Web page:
Monday, January 31, 2011

Evernote - Review for ED 617

This blog post is acting as a supplementary source for my software review on Evernote that I composed for my ED 617 class.  Please feel free to click any of the images to enlarge them.

Evernote is an organizational software tool developed by an independent, privately held company sharing the same name, Evernote Corporation.  Their website can be found at

I had a very hard time trying to describe the overall functionality of Evernote on my own, so I'll use this description taken from to act as a starting ground.

"Evernote is a suite of software and services designed for notetaking and archiving...A "note" can be a piece of formattable text, a full webpage or webpage excerpt, a photograph, a voice memo, or a handwritten "ink" note. Notes can also have file attachments. Notes can then be sorted into folders, tagged, annotated, edited, given comments, and searched." 

This description does a good job at summing up what the software can do, but you really have to see it to understand and appreciate it.  So, I took some screenshots that I'm going to share throughout my review.
Taking what I've gathered from the reading, Evernote doesn't quite fit into any "Instructional Software" category, but it has lots of potential for use in the classroom.  I suppose that you could best categorize Evernote into the "Planning and Organizing Tools" category as described in the text in Chapter 5 starting on page 153, however, the software offers so much that it doesn't fit any mold exactly.  I'll do my best to describe some of the basic functionality that I've played around with and share some thoughts on how this could be incorporated into instruction.
To start off, Evernote is basically a great tool where you can take "notes" and save them in one place.  For me, my "notes" are usually based on class assignments and projects that I have going on.  Discovering Evernote is going to assist me tremendously in keeping track of the tasks that I need to accomplish as well as the items that I have already completed.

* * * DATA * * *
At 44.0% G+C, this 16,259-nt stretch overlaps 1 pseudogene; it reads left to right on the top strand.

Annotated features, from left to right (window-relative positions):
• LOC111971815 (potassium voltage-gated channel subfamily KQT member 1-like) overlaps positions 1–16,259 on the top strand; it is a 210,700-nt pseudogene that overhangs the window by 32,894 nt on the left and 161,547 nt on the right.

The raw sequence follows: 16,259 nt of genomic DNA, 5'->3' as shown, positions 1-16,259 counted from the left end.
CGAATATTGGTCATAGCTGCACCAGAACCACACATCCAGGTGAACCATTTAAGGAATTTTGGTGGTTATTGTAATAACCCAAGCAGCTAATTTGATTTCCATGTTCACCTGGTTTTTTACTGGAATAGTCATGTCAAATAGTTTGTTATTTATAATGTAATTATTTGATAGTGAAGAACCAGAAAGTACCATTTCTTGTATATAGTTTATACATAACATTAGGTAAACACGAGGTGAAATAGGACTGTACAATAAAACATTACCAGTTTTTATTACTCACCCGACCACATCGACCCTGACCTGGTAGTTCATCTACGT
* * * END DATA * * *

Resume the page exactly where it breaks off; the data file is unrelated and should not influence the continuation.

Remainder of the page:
This is what Evernote looks like.  To the left of the screen, you will notice you can set up a list of "Notebooks."  I created a separate notebook for each one of my classes this semester.  For each notebook, you have the option of creating new "notes."  These can be created with the program's text input feature, you can copy and paste text and images from anywhere, and you can even upload handwritten lists and photographs of chalkboards, a peer's handwritten notes, a business card, or basically anything you need to organize and file away for future use.  You'll notice that I have created some notes dealing with Module 2 to help me complete the assignments as well as a general course schedule that I copied directly from D2L and pasted right into Evernote.  You'll also notice a search functionality in the top right-hand corner of the window.  This allows for quick and efficient browsing of your "notes."  You can even search handwritten text...
Another one of my favorite features of the program that I've discovered is the ability to insert "ToDo checkboxes" into your notes.  This is very helpful for keeping track of what assignments and tasks have been completed.